Just gaze at this charming description of my region:
It’s another Nor’Easter! My in-laws lost power but thankfully our old house (built in 1900) is somehow a bulwark never failing against storms (we nevah evah lose powah, kid). This week’s avalanche of death is being referred to as “Winter Storm Quinn,” which, honestly, for the 90s babies among us, is just kind of a bitchy move.
Because I am quite literally snowed in, here’s how I’ll be entertaining myself today:
Catching up on The Resident. You have got to get into this show. Matt Czuchry is so hot in it that it should be a federal crime. He’s one of those Paul Rudd bastards that only gets hotter with age. It’s a travesty. He’s bringing Logan Huntzberger charm & daddy issues to the role, except, instead of a yuppie, he’s a fucking doctor who fought in Afghanistan and has tattoos. I rest my case. Also, apart from this insane digression about how much of a borderline unacceptable crush I have on the lead actor, the show is actually very good. Shaunette Renée Wilson from Black Panther is in the main cast, and she is a revelation.
Bingeing The Good Wife on Hulu because Czuchry is also in that, and I have no dignity or shame. Doctor Logan, Lawyer Logan.
Gilmore Girls: A Year in the Life, premiered on Netflix last month after nine long years without new Gilmore content. The night before the mini-series was set to air, I was as, if not more anxious than I was at my own wedding. Don’t get me wrong—I love my husband—but Stars Hollow is in my blood. I may very well have spent more time with the Gilmores than I have with him, although he’s definitely catching up—there are only so many episodes, after all.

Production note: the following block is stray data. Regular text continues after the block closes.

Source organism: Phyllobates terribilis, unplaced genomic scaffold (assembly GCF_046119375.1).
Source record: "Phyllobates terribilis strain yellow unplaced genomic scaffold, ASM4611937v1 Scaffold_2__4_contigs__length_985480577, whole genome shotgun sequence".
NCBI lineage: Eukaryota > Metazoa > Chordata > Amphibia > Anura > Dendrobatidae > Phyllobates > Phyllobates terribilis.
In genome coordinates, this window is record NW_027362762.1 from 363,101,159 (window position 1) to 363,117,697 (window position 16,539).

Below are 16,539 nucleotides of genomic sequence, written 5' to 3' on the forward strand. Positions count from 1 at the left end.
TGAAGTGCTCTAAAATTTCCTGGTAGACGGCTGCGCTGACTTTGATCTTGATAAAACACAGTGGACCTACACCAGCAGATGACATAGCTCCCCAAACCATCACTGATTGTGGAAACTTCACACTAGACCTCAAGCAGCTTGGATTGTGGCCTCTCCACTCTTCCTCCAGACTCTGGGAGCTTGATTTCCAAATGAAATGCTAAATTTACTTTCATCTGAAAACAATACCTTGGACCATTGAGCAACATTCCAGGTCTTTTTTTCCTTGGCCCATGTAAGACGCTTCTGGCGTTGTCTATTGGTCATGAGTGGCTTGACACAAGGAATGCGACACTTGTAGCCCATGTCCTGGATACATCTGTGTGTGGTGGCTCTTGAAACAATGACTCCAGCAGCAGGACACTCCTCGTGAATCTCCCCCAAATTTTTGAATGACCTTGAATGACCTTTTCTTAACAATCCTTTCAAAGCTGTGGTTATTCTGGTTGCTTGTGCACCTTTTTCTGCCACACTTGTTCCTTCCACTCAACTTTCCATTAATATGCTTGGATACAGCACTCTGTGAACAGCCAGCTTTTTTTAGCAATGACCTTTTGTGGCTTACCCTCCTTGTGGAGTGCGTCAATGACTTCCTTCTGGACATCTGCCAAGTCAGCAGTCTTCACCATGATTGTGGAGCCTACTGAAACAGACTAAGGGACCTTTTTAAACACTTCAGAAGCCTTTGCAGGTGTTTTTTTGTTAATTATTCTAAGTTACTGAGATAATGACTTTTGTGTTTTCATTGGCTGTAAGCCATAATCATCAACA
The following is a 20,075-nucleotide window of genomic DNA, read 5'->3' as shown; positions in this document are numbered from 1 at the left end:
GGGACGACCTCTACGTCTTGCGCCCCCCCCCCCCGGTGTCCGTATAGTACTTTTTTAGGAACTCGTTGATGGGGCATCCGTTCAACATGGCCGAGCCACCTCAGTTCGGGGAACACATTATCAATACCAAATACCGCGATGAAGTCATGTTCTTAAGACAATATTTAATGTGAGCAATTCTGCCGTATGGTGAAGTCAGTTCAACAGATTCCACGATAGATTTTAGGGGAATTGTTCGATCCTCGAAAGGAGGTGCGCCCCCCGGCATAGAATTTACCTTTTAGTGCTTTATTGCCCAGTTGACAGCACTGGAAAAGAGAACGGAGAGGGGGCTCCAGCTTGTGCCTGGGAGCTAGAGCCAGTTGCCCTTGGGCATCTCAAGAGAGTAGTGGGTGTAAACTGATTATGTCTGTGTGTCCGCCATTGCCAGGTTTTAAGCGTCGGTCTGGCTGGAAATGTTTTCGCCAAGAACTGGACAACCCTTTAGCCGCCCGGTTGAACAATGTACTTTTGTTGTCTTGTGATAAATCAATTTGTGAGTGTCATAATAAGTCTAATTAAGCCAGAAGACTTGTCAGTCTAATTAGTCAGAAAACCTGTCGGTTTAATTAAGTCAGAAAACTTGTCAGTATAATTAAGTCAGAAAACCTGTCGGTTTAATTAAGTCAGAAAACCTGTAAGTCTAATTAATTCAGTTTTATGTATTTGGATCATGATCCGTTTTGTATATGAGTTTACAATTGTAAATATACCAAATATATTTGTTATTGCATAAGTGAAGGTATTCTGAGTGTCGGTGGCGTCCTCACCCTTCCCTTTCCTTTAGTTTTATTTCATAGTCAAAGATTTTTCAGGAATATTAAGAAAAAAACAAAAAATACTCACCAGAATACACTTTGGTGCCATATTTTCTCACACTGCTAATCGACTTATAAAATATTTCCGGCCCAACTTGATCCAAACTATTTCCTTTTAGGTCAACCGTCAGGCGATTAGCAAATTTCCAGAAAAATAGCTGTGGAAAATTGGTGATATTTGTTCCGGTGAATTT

Before I gracefully swan-dive into criticism, I want to start by saying that Gilmore Girls is my favorite television show. It came to me in a dark period of my life (I started watching weekly during season 4), and it spoke to me, as a fast-talking, book-reading, pop-culture-referencing, brunette New Englander. In my mind, I was Rory. In reality, I was way more of a Lorelai/Lane hybrid, except way less cool.
In 2007, Gilmore Girls was cancelled after the departure of its creator, Amy Sherman-Palladino and a somewhat disastrous seventh season. A lot has changed in the nine years since Gilmore Girls stopped airing. The proverbial “conversation” has changed. Sixteen years ago (when it began airing), it was par for the course for a show to be tone-deaf about social issues. Most shows lacked diversity in casting. Actors of color were criminally underused, LGBT characters were novelties, and trans characters simply didn’t exist. Gilmore Girls broke no barriers. The most revolutionary aspect of the show was its portrayal of a single teen mother succeeding despite her circumstances, and even that portrayal was inherently flawed—Gilmore existed in a bubble in which money was no issue, and only ever brought up as a plot point. The Girls were fed, sheltered, and wanted for nothing.
As for race—I can vouch for small New England towns lacking diversity. I’m from one. But television is escapism—the creators had the freedom to diversify the idyllic Stars Hollow, seeing as every other aspect of the fictional town is deeply unrealistic. Interestingly enough, Michel, the concierge of the Independence, and later the Dragonfly, Inns, who was the show’s only meaningful black character, was also portrayed as (early-00s) stereotypically gay, with his love of Céline Dion, fashion, and Emily Gilmore-esque propriety. It’s almost as if the Palladinos cashed in a two-for-one coupon, but not in the self-aware, irreverent way in which Tina Fey & co. wrote the character “Toofer.”
Throughout the series (having rewatched it from the start in preparation for the revival), there are numerous cringe-worthy gay and cross-dressing jokes that fall as flat as the inevitably outdated pop culture references, but overall it can certainly be deemed a feminist series, albeit a white feminist one. #intersectionality